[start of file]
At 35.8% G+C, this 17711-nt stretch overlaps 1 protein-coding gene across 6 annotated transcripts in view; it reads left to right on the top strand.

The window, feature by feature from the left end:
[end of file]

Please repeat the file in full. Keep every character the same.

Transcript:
At 35.8% G+C, this 17711-nt stretch overlaps 1 protein-coding gene across 6 annotated transcripts in view; it reads left to right on the top strand.

The window, feature by feature from the left end: